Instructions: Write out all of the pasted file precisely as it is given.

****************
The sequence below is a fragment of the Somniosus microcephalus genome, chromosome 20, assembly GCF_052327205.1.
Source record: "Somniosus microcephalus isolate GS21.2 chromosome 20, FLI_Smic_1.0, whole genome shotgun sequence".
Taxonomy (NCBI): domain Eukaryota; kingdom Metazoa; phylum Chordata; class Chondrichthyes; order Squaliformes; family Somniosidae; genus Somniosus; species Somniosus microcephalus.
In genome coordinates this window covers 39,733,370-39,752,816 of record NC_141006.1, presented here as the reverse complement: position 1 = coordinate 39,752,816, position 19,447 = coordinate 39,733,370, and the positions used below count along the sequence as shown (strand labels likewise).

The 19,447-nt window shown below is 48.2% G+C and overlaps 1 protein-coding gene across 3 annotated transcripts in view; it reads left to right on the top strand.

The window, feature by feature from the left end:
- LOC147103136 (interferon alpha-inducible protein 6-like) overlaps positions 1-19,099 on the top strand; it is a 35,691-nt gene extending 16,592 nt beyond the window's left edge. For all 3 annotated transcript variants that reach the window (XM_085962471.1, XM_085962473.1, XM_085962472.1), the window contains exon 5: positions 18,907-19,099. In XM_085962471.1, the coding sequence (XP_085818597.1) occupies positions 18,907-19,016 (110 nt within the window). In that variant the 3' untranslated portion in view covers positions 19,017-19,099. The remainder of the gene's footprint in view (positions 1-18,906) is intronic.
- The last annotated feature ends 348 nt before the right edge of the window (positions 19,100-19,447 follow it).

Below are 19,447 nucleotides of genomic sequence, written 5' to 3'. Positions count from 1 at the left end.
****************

The sequence below is a fragment of the Somniosus microcephalus genome, chromosome 20, assembly GCF_052327205.1.
Source record: "Somniosus microcephalus isolate GS21.2 chromosome 20, FLI_Smic_1.0, whole genome shotgun sequence".
Taxonomy (NCBI): domain Eukaryota; kingdom Metazoa; phylum Chordata; class Chondrichthyes; order Squaliformes; family Somniosidae; genus Somniosus; species Somniosus microcephalus.
In genome coordinates this window covers 39,733,370-39,752,816 of record NC_141006.1, presented here as the reverse complement: position 1 = coordinate 39,752,816, position 19,447 = coordinate 39,733,370, and the positions used below count along the sequence as shown (strand labels likewise).

The 19,447-nt window shown below is 48.2% G+C and overlaps 1 protein-coding gene across 3 annotated transcripts in view; it reads left to right on the top strand.

The window, feature by feature from the left end:
- LOC147103136 (interferon alpha-inducible protein 6-like) overlaps positions 1-19,099 on the top strand; it is a 35,691-nt gene extending 16,592 nt beyond the window's left edge. For all 3 annotated transcript variants that reach the window (XM_085962471.1, XM_085962473.1, XM_085962472.1), the window contains exon 5: positions 18,907-19,099. In XM_085962471.1, the coding sequence (XP_085818597.1) occupies positions 18,907-19,016 (110 nt within the window). In that variant the 3' untranslated portion in view covers positions 19,017-19,099. The remainder of the gene's footprint in view (positions 1-18,906) is intronic.
- The last annotated feature ends 348 nt before the right edge of the window (positions 19,100-19,447 follow it).

Below are 19,447 nucleotides of genomic sequence, written 5' to 3'. Positions count from 1 at the left end.